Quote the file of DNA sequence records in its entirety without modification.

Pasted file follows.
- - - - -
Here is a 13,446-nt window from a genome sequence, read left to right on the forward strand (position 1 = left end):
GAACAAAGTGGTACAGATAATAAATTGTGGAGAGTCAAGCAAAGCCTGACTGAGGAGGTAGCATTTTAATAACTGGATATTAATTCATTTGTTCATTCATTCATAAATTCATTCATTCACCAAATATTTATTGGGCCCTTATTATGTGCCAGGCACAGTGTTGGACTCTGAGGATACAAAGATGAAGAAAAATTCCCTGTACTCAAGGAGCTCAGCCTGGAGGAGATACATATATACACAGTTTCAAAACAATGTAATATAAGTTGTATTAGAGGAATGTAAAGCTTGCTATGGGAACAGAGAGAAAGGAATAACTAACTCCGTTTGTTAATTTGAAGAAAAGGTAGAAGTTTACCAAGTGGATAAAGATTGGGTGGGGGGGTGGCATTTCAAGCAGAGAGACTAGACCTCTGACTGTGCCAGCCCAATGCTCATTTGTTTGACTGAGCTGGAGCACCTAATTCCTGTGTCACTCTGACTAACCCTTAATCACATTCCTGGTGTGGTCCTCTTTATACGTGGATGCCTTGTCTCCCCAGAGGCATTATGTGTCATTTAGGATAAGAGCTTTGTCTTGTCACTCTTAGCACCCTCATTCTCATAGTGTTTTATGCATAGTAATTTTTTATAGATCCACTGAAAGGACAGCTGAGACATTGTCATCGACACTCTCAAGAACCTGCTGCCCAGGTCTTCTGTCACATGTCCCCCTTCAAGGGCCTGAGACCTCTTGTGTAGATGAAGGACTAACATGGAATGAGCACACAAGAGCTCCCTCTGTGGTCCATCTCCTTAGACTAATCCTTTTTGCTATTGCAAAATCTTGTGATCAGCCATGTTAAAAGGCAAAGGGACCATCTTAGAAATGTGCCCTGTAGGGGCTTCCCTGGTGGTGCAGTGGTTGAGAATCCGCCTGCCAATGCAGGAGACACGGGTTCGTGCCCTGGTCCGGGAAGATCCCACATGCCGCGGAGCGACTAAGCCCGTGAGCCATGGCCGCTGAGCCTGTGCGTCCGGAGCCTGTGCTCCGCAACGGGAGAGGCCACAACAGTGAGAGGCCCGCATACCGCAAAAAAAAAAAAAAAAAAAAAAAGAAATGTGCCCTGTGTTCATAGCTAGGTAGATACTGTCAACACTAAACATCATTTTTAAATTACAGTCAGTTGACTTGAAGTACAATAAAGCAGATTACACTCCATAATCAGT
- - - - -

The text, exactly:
Here is a 13,446-nt window from a genome sequence, read left to right on the forward strand (position 1 = left end):
GAACAAAGTGGTACAGATAATAAATTGTGGAGAGTCAAGCAAAGCCTGACTGAGGAGGTAGCATTTTAATAACTGGATATTAATTCATTTGTTCATTCATTCATAAATTCATTCATTCACCAAATATTTATTGGGCCCTTATTATGTGCCAGGCACAGTGTTGGACTCTGAGGATACAAAGATGAAGAAAAATTCCCTGTACTCAAGGAGCTCAGCCTGGAGGAGATACATATATACACAGTTTCAAAACAATGTAATATAAGTTGTATTAGAGGAATGTAAAGCTTGCTATGGGAACAGAGAGAAAGGAATAACTAACTCCGTTTGTTAATTTGAAGAAAAGGTAGAAGTTTACCAAGTGGATAAAGATTGGGTGGGGGGGTGGCATTTCAAGCAGAGAGACTAGACCTCTGACTGTGCCAGCCCAATGCTCATTTGTTTGACTGAGCTGGAGCACCTAATTCCTGTGTCACTCTGACTAACCCTTAATCACATTCCTGGTGTGGTCCTCTTTATACGTGGATGCCTTGTCTCCCCAGAGGCATTATGTGTCATTTAGGATAAGAGCTTTGTCTTGTCACTCTTAGCACCCTCATTCTCATAGTGTTTTATGCATAGTAATTTTTTATAGATCCACTGAAAGGACAGCTGAGACATTGTCATCGACACTCTCAAGAACCTGCTGCCCAGGTCTTCTGTCACATGTCCCCCTTCAAGGGCCTGAGACCTCTTGTGTAGATGAAGGACTAACATGGAATGAGCACACAAGAGCTCCCTCTGTGGTCCATCTCCTTAGACTAATCCTTTTTGCTATTGCAAAATCTTGTGATCAGCCATGTTAAAAGGCAAAGGGACCATCTTAGAAATGTGCCCTGTAGGGGCTTCCCTGGTGGTGCAGTGGTTGAGAATCCGCCTGCCAATGCAGGAGACACGGGTTCGTGCCCTGGTCCGGGAAGATCCCACATGCCGCGGAGCGACTAAGCCCGTGAGCCATGGCCGCTGAGCCTGTGCGTCCGGAGCCTGTGCTCCGCAACGGGAGAGGCCACAACAGTGAGAGGCCCGCATACCGCAAAAAAAAAAAAAAAAAAAAAAAGAAATGTGCCCTGTGTTCATAGCTAGGTAGATACTGTCAACACTAAACATCATTTTTAAATTACAGTCAGTTGACTTGAAGTACAATAAAGCAGATTACACTCCATAATCAGT